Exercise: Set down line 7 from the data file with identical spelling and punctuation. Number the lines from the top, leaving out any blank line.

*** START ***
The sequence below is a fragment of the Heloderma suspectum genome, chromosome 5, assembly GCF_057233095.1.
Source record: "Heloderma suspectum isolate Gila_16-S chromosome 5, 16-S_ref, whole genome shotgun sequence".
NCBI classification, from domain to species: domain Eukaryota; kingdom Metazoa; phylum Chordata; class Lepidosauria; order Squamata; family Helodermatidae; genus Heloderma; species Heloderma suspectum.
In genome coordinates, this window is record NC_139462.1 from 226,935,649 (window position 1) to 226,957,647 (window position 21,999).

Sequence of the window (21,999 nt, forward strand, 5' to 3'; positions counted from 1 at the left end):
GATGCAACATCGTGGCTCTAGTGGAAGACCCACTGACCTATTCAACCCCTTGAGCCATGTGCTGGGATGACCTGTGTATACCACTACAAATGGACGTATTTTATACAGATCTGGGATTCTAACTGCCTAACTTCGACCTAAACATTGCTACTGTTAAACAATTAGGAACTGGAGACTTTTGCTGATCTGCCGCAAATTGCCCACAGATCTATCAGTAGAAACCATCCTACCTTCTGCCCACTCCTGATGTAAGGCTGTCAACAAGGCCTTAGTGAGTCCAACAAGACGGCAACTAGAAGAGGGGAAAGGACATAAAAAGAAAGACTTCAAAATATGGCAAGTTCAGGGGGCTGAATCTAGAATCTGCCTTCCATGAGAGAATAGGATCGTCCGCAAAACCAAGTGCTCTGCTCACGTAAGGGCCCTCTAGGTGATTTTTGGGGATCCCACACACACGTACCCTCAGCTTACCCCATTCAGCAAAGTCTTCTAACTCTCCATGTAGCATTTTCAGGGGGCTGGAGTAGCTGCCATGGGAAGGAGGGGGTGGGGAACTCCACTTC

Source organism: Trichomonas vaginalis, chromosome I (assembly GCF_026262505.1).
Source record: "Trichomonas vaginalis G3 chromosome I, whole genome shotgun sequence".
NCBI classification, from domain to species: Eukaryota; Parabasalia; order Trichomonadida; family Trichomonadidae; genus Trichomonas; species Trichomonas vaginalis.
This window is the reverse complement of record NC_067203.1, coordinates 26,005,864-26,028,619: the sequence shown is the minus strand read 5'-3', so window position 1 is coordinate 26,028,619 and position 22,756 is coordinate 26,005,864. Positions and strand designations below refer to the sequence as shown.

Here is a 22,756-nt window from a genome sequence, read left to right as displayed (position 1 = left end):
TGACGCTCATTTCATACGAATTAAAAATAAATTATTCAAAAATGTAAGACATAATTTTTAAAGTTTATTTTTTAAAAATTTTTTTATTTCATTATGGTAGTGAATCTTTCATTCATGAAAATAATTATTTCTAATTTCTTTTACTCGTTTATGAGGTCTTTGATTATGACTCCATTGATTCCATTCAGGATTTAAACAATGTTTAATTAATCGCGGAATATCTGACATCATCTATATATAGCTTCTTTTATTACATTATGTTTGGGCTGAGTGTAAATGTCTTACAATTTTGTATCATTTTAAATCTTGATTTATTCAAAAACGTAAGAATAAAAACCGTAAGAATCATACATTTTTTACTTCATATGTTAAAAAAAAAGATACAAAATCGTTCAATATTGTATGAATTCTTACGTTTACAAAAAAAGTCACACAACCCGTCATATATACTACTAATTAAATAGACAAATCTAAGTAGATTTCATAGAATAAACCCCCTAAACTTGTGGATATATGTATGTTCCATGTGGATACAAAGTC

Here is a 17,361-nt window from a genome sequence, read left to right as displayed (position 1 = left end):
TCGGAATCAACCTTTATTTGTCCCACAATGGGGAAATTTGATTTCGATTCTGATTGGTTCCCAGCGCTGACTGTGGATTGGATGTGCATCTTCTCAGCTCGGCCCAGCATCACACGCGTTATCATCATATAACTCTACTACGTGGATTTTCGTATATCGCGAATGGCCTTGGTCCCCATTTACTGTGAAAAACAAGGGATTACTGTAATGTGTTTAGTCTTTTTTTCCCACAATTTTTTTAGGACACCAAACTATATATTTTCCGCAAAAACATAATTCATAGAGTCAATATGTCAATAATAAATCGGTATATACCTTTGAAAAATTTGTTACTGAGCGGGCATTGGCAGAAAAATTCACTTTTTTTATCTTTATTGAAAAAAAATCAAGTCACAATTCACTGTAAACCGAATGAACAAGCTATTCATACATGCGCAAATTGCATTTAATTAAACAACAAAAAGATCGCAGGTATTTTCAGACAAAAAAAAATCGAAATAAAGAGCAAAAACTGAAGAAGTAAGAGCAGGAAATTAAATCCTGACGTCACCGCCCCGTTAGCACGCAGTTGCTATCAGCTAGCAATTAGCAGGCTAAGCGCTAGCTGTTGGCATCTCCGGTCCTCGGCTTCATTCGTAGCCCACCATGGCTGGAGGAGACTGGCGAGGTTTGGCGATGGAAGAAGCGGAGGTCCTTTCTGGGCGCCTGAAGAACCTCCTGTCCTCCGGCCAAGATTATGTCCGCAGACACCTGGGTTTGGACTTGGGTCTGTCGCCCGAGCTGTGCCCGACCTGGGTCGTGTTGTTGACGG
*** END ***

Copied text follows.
Source organism: Trichomonas vaginalis, chromosome I (assembly GCF_026262505.1).